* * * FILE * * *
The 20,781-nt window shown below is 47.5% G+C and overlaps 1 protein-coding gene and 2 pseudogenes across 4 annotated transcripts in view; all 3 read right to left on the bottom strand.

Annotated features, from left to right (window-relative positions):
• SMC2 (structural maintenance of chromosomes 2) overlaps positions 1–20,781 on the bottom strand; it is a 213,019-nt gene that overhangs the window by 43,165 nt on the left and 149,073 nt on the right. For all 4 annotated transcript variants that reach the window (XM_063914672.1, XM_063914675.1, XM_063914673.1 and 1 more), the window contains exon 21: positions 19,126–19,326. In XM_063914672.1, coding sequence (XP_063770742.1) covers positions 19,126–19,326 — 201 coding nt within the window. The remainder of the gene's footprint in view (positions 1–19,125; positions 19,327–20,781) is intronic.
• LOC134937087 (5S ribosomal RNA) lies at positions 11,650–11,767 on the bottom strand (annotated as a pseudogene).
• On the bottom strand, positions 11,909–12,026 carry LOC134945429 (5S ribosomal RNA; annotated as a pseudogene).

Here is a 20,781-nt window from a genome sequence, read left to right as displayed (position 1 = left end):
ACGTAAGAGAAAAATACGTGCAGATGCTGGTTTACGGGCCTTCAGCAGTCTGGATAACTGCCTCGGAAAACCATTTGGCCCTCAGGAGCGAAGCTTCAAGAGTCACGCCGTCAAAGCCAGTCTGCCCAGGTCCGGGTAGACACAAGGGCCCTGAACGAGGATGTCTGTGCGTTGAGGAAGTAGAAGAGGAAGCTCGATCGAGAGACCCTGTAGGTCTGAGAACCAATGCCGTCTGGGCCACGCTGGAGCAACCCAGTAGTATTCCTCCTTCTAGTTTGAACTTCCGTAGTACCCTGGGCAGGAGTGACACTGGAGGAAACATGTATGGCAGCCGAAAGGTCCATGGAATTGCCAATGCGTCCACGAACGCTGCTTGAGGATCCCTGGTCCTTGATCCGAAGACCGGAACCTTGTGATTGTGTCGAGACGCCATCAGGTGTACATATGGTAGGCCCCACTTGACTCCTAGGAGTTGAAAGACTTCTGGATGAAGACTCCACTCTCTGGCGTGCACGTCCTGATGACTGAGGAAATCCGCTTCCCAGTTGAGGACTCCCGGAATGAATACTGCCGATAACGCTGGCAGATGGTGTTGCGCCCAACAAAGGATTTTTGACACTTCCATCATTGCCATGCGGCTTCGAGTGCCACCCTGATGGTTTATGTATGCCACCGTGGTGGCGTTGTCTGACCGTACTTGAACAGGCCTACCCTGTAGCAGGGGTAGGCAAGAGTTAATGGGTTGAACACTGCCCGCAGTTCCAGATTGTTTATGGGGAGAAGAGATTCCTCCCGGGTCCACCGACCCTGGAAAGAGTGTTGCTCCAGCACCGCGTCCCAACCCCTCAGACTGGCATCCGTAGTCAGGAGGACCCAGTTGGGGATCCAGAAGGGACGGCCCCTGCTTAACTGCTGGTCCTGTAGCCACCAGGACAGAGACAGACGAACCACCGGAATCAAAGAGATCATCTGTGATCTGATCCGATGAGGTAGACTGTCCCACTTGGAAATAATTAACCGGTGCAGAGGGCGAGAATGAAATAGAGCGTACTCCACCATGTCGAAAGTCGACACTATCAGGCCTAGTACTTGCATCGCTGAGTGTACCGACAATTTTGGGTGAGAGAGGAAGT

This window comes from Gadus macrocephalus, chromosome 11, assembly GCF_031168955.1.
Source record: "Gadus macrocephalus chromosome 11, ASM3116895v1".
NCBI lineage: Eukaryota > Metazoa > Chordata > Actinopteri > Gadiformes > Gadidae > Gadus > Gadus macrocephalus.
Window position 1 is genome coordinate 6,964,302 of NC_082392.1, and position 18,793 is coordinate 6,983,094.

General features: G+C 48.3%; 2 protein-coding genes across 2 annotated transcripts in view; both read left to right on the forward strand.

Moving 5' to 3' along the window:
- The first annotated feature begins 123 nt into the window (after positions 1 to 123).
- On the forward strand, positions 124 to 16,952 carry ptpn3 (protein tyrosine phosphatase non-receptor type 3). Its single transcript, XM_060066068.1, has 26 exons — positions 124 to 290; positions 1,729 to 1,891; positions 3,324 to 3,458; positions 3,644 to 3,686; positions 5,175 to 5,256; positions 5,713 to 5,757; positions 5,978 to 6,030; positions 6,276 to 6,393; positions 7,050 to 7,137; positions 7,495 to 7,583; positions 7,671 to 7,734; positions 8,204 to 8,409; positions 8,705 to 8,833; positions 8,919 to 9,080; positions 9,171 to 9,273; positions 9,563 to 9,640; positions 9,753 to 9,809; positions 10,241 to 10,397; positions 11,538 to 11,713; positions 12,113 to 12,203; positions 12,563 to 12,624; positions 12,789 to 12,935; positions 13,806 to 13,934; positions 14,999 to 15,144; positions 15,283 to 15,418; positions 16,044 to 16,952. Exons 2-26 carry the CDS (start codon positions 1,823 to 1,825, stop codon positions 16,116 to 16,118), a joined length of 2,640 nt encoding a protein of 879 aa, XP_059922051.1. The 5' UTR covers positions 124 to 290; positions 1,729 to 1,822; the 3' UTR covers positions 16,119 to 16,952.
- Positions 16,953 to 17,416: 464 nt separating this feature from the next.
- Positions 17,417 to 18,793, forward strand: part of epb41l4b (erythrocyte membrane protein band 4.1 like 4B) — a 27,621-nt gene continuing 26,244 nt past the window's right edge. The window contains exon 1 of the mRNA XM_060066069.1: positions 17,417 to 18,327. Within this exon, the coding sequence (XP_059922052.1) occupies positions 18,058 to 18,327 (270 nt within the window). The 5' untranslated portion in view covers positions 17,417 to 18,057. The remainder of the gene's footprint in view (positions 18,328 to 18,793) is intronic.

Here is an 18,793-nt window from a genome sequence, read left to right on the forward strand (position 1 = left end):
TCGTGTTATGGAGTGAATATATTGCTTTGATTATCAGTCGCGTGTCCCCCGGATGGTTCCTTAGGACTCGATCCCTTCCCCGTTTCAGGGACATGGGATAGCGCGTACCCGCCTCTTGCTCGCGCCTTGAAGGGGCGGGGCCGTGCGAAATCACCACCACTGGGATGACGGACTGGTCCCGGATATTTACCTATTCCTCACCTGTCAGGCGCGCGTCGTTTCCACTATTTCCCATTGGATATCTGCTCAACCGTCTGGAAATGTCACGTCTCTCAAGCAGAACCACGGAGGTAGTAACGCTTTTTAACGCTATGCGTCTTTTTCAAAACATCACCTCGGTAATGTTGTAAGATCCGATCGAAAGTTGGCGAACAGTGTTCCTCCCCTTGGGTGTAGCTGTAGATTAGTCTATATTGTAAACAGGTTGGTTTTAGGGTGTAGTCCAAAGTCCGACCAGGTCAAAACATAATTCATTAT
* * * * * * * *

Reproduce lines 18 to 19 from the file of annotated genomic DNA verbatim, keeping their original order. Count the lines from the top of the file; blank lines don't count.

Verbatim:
Here is an 18,793-nt window from a genome sequence, read left to right on the forward strand (position 1 = left end):
TCGTGTTATGGAGTGAATATATTGCTTTGATTATCAGTCGCGTGTCCCCCGGATGGTTCCTTAGGACTCGATCCCTTCCCCGTTTCAGGGACATGGGATAGCGCGTACCCGCCTCTTGCTCGCGCCTTGAAGGGGCGGGGCCGTGCGAAATCACCACCACTGGGATGACGGACTGGTCCCGGATATTTACCTATTCCTCACCTGTCAGGCGCGCGTCGTTTCCACTATTTCCCATTGGATATCTGCTCAACCGTCTGGAAATGTCACGTCTCTCAAGCAGAACCACGGAGGTAGTAACGCTTTTTAACGCTATGCGTCTTTTTCAAAACATCACCTCGGTAATGTTGTAAGATCCGATCGAAAGTTGGCGAACAGTGTTCCTCCCCTTGGGTGTAGCTGTAGATTAGTCTATATTGTAAACAGGTTGGTTTTAGGGTGTAGTCCAAAGTCCGACCAGGTCAAAACATAATTCATTAT